Then my wonderful legs, the legs that ran marathons, 10 k and 5 k runs regularly in the U.S. decided they’d had enough. I had lived for more than 30 years with pain in the right ankle I’d broken sliding into second base but now my left knee screamed, “No more!” It took me a while to develop a bicycling program for myself but I did it. I was able to keep my weight in check, follow my rides with stretches and upper-body exercises, and feel good about my old body. But in the last couple of months my mileage has dropped dramatically. I feel strong while I’m on the road but as soon as I get off my bike I find I can’t put weight on my bad right ankle and the left knee is sorer than normal. I walk like, well, an old man.

My hearing has not been 100% for the past 40 years since the air hose gauge at a gas station didn’t work and a bike tire exploded in my ears. I’ve had an annoying multi-tonal ringing ever since. It’s gotten to a point that if two people are talking at once I can’t distinguish or separate the voice of one from the other. Certain voice ranges are impossible to hear clearly. And the worse part is not being able to understand Margarita when she talks too fast. My tendency is to just nod my head as if I understand. I’ve agreed to things I wouldn’t have agreed to or was surprised to learn I’d assented to something I didn’t remember. That called into question my mind vs. my hearing. Either way it is frustrating.

I have eye glasses for regular wear but my current prescription hasn’t helped me to distinguish people at what used to be a normal distance. I have bifocals to carry with me to church for reading and to the store so I can read expiration dates on the milk bottles. I don’t wear the bifocals when I walk on the street or even in the house in fear of misjudging a change in ground levels and a fall. I have a third pair that I use exclusively for the computer. I also have contact lenses which I haven’t worn in years. If I try to walk with them I’ll see the world as a blur. So I have to change glasses often. From all the time I spend on the computer for lack of anything else to do, my eyes get very tired soon after supper.

I try to explain to Margarita who I am and why I get depressed. There is no one like me in her world. Salvadorans are content to sit on their asses all day and just eat and talk. That’s the main reason we’ll never see eye-to-eye about her son Juan who was content being a parasite until I finally got him out of my house. I have been active all my life. I have never been content to do nothing. I don’t believe in wasting the daylight hours relaxing, watching TV, or sitting on the park bench to fantasize about my past or chat about the hot chicks walking by. I’m a very light sleeper and she doesn’t understand that even if we had a darkened bedroom and air-conditioning, I wouldn’t be able to take an afternoon nap like she and the kids can.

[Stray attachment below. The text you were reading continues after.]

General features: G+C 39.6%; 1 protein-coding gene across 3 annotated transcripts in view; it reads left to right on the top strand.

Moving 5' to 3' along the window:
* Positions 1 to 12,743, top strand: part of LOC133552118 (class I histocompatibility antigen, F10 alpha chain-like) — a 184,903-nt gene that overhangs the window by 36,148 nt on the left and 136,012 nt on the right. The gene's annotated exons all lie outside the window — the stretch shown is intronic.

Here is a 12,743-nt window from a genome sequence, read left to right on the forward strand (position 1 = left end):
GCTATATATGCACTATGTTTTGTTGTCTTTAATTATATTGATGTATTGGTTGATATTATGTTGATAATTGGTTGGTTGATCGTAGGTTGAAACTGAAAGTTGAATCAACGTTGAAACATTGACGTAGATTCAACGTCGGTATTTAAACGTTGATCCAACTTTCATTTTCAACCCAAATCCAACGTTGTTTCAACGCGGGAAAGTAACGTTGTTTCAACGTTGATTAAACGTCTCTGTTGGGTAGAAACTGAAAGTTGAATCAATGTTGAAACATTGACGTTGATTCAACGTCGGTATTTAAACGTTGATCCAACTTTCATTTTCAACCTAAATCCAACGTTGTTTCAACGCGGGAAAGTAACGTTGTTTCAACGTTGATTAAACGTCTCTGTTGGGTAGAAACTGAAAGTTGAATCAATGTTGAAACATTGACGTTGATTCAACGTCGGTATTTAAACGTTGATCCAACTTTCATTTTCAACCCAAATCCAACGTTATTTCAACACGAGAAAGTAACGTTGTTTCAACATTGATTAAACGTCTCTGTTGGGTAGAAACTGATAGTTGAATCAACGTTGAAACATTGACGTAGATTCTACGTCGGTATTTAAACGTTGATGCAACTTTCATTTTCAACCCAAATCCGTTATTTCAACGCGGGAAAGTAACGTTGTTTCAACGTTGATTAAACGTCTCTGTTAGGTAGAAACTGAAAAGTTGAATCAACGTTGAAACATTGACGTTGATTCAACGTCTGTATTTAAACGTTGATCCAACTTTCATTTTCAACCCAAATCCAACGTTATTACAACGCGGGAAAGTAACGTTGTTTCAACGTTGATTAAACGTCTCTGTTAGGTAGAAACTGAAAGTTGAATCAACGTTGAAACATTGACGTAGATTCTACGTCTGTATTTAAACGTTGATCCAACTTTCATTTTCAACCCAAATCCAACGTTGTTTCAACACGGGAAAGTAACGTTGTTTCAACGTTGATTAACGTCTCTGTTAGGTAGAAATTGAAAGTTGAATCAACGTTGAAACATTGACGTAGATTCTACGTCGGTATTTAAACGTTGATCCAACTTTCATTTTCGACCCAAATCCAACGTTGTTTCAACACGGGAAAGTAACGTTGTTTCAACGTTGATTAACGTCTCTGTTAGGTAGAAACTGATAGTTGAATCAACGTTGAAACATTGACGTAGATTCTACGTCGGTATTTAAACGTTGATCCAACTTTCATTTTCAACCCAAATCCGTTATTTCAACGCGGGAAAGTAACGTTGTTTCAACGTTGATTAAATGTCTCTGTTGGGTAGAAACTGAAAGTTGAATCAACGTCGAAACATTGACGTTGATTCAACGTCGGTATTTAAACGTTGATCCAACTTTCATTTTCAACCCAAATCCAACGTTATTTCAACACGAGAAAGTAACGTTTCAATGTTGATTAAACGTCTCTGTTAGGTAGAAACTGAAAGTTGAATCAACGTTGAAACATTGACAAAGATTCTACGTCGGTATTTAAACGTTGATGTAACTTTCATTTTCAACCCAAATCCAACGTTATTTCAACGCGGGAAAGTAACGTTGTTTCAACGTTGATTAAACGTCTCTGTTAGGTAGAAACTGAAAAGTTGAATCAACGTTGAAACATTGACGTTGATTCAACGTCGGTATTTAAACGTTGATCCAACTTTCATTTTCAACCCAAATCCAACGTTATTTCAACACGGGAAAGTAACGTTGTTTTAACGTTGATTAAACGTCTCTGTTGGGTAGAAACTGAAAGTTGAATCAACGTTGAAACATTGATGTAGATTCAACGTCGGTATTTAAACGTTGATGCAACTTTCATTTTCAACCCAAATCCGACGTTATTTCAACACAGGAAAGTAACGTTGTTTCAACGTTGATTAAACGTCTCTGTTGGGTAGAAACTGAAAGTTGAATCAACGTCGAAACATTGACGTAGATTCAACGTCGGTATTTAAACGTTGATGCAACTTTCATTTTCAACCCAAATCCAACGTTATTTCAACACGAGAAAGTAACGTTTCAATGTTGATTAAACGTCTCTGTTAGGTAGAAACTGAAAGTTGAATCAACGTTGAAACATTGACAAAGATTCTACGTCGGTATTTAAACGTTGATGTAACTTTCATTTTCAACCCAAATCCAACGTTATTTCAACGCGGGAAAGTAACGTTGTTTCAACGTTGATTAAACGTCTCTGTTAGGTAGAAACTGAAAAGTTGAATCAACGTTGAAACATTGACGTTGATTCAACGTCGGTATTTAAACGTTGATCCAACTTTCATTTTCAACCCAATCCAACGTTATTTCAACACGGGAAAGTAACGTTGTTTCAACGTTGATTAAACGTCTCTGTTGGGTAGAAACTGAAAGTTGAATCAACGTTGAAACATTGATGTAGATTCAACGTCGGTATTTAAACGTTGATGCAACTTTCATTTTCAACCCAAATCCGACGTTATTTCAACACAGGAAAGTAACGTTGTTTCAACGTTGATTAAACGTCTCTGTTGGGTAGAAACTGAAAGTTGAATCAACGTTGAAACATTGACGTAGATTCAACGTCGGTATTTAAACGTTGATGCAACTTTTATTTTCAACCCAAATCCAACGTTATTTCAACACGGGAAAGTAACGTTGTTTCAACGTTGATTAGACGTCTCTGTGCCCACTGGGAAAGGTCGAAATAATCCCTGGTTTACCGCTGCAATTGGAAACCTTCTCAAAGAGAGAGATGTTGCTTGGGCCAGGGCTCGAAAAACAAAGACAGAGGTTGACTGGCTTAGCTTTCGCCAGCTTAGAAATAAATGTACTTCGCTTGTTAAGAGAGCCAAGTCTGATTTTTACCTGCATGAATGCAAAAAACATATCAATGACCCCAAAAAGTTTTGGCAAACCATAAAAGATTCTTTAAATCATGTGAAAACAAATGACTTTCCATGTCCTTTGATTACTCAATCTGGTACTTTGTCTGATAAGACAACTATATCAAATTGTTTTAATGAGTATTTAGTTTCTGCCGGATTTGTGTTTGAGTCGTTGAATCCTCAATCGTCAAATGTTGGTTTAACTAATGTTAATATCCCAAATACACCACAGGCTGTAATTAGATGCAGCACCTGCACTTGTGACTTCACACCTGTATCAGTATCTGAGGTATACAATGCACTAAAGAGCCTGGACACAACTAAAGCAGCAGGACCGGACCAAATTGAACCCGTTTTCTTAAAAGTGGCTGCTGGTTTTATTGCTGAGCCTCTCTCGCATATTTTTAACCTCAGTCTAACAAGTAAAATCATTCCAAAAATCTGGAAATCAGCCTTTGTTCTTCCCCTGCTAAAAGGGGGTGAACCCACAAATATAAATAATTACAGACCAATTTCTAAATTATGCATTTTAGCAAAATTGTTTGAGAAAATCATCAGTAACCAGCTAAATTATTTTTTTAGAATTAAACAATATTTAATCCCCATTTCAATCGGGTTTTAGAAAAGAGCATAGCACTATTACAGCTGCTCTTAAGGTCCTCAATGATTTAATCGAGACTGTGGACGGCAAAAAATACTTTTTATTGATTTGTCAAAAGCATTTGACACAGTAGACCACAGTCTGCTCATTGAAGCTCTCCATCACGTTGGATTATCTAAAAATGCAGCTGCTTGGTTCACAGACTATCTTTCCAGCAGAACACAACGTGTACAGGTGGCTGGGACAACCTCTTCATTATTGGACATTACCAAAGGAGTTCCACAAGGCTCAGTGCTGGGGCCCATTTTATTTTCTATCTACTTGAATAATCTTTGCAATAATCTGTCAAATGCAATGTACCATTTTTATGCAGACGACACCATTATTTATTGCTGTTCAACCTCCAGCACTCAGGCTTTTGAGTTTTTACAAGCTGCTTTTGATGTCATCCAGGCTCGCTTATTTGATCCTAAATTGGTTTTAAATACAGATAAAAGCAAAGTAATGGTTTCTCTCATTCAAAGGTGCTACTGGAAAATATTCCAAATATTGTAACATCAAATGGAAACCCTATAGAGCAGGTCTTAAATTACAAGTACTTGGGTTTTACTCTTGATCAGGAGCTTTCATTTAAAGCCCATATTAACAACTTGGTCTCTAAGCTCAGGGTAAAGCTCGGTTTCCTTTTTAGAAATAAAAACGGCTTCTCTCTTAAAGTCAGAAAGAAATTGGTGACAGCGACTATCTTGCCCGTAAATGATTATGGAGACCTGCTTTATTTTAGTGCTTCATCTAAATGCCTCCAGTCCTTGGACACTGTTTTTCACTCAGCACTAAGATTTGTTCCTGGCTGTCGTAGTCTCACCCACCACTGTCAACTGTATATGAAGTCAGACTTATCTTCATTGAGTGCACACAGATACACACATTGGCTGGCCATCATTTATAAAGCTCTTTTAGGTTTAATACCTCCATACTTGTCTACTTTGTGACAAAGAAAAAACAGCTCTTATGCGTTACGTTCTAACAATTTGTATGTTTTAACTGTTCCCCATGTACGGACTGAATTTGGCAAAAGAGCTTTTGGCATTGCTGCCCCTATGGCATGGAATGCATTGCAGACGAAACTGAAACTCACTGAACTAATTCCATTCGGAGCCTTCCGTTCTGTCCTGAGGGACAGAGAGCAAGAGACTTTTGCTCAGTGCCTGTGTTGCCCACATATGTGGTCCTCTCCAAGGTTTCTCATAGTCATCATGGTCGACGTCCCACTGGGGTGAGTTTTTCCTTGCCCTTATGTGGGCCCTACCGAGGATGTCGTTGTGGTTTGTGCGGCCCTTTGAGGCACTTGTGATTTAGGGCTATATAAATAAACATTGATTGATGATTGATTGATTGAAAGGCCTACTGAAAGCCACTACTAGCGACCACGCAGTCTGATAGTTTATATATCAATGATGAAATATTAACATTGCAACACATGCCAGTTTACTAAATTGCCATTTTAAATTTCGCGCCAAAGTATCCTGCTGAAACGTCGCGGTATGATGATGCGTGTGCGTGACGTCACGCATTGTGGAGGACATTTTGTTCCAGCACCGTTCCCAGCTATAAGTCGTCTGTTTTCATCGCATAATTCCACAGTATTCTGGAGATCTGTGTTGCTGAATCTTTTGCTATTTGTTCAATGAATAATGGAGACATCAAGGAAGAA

I don’t like to compare any of my U.S. lifestyles with my current Salvadoran mode. There are regular things I wasn’t crazy about doing in the U.S. that I can’t do here but would love to have as options. We can’t go for a drive for lack of a vehicle and the means to obtain one. We have no real restaurants with a variety of meals to break the gustatory monotony. No adult recreation facilities for entertainment. Certainly nothing for seniors. And while Margarita has duties and responsibilities with the church, the school, helping her ailing mother at her house, in addition to her house chores, I’m only able to participate in a smidgen of her activities. When I’m motivated, I write. Sometimes I’m kvetching as in this piece other times I’m trying to educate, inform or entertain. A couple of videos I started a while back I’ve slacked off on because they involve either walking or biking with my camera. Walking hurts and I don’t want to risk having my camera stolen.

Since writing the above we’ve changed churches. The new church meets five afternoons or evening per week. I’ve been asked to play the guitar for the praise songs and Margarita is leading a cell group in a nearby neighborhood that is already growing. She’ll be doing some preaching at the church as well. There are a few members whom I have known for years but most congregants are new to me. We currently meet in a comfortable-for-30+ house while a large church is being built across the street. As excited as I get anymore, I’m excited for this new adventure.

On the way home from church a week ago, a car was approaching a group of us. I made for the side and tripped in a hole in the road and smashed my right (good) knee on the corner of the curb. I haven’t been able to ride since. I literally haven’t a leg to stand on with both knees aching. Last month I set a distance record for myself of 423 miles. I was on a pace to break 500 for March but that’s not going to happen.